Friday, January 13, 2017

Lost and Found

A couple of years before my father's death, he and his spouse decided to downsize. They were going to sell many of their possessions and move into a condo. My dad was a bit of a collector...technical books, photos/camera equipment, electronics, records and cds, trains, and musical instruments.

I remember dad's excitement many years earlier when he found his father's, (my opa's ) old mandolin while cleaning out the homestead in Germany. I have photos of my opa and the mandolin when he was a member of various music groups in the earlier part of the 1900's. I too was excited by the find.

Dad kept the mandolin safe and sound with his collection of, keyboards, drums, violin, autoharp, recorders, and whatever else he could get his hands on. He had a music room in the house. Whereas he learned the guitar at a young age and was, as so many young men a member of a band, he later taught himself to play all the rest of the instruments.

I didn't want to appear that I was coveting anything so I didn't really make a big deal out of their belongings. Unlike my much wiser son, who laid claim to several valuable items including a monkey sculpture pondering a human skull, a Sapporo beer can that dad had turned into a lamp and a piece of art sporting an assortment of copper musicians on a black background.

I had however, always said, "I don't really want anything except my grandpa's mandolin."

I somehow had the idea that the mandolin would be in dad's possession despite their move. I discovered one day as they proudly announced that they had a successful house contents sale that the mandolin was gone. I was shocked and saddened particularly since most of the other instruments were still there. Realistically, I had no use for a mandolin. On the other hand, it had history, family history.

After his death, I did acquire a few items that had once been dad's. Among them was a twelve string guitar. I have no idea when or where he purchased it, but research, and ebay helped me determine that its value wasn't huge. It sat on a shelf in the basement for years, until one day, I decided it needed to be dusted off and sold. As I tipped it over, out fell a scrap of paper with a name, telephone number and a cash offer.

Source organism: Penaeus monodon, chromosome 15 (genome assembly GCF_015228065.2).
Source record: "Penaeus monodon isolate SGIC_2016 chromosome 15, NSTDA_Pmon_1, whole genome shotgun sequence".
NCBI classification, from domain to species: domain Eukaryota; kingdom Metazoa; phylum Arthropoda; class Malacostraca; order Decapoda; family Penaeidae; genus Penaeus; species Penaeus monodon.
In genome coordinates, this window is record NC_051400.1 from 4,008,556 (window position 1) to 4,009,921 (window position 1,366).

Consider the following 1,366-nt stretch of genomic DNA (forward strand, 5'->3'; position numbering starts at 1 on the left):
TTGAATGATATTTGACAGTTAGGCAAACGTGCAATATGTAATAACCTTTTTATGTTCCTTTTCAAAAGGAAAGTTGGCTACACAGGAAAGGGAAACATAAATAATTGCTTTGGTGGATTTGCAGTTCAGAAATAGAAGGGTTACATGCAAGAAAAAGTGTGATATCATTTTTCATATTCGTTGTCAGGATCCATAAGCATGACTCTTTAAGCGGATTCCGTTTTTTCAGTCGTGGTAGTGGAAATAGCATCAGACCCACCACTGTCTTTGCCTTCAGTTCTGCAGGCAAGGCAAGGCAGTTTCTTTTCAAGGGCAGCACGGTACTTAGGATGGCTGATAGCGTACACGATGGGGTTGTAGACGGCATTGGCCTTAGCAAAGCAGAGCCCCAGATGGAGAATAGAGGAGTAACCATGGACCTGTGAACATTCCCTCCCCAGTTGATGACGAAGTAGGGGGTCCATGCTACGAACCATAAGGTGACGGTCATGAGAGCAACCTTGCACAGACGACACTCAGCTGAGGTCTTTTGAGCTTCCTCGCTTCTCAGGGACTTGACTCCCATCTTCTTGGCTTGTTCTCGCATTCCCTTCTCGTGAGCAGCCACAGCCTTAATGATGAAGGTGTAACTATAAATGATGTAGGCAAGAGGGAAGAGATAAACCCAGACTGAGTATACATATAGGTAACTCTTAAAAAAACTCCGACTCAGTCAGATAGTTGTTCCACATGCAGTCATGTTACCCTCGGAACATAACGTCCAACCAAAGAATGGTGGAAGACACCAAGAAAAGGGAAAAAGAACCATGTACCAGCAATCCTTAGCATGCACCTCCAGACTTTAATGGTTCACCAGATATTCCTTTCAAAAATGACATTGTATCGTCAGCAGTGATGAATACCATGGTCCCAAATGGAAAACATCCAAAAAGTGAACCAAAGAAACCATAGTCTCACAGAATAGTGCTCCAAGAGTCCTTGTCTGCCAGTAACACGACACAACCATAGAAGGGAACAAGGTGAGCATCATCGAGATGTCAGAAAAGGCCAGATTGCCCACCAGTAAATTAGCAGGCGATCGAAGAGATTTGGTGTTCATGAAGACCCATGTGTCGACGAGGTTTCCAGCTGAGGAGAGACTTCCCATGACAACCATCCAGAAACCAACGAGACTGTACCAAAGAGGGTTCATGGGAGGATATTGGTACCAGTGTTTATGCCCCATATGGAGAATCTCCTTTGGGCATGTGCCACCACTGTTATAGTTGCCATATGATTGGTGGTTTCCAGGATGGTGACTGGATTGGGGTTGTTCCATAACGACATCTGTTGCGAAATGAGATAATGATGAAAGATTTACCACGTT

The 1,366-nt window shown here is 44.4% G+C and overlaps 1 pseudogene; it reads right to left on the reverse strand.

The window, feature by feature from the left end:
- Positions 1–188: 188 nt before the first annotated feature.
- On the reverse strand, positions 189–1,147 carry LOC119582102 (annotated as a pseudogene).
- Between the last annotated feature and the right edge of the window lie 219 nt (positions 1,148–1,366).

I sucked up my "let's phone this stranger and see if he still exists" courage, and made the call, speaking in double time in order to avoid sounding like a telemarketer. The gentleman whose name was on the paper still existed. He didn't hang up on me.

"Yes," said a male voice. "I believe I remember the guitar, the gentleman selling it, and the music room where all the instruments were. I'd be interested in seeing the guitar.  I have a collection In fact, I also purchased a mandolin from him."

"My grandpa's mandolin!" I shouted with excitement, shocked over the coincidence.

"Yes, I was thrilled with it. It's safe and has a prime spot on my wall," he responded. "I'll let you see it if you want", he added.

"That would be amazing," I answered.

A few days later, guitar in tow,  I knocked at the door of a friendly retired man who was eager to share his stories and show me his own "collector" room. He had  milk bottles, posters, and a number of instruments in his collection. It was a wonderful display.

He showed me where the mandolin hung proudly, and explained the origin of many of his other valuables. Then he told me his son was interested and would be inheriting the instruments one day.

Somehow, this all seemed right. I was happy. He allowed me to take photos. I had closure.

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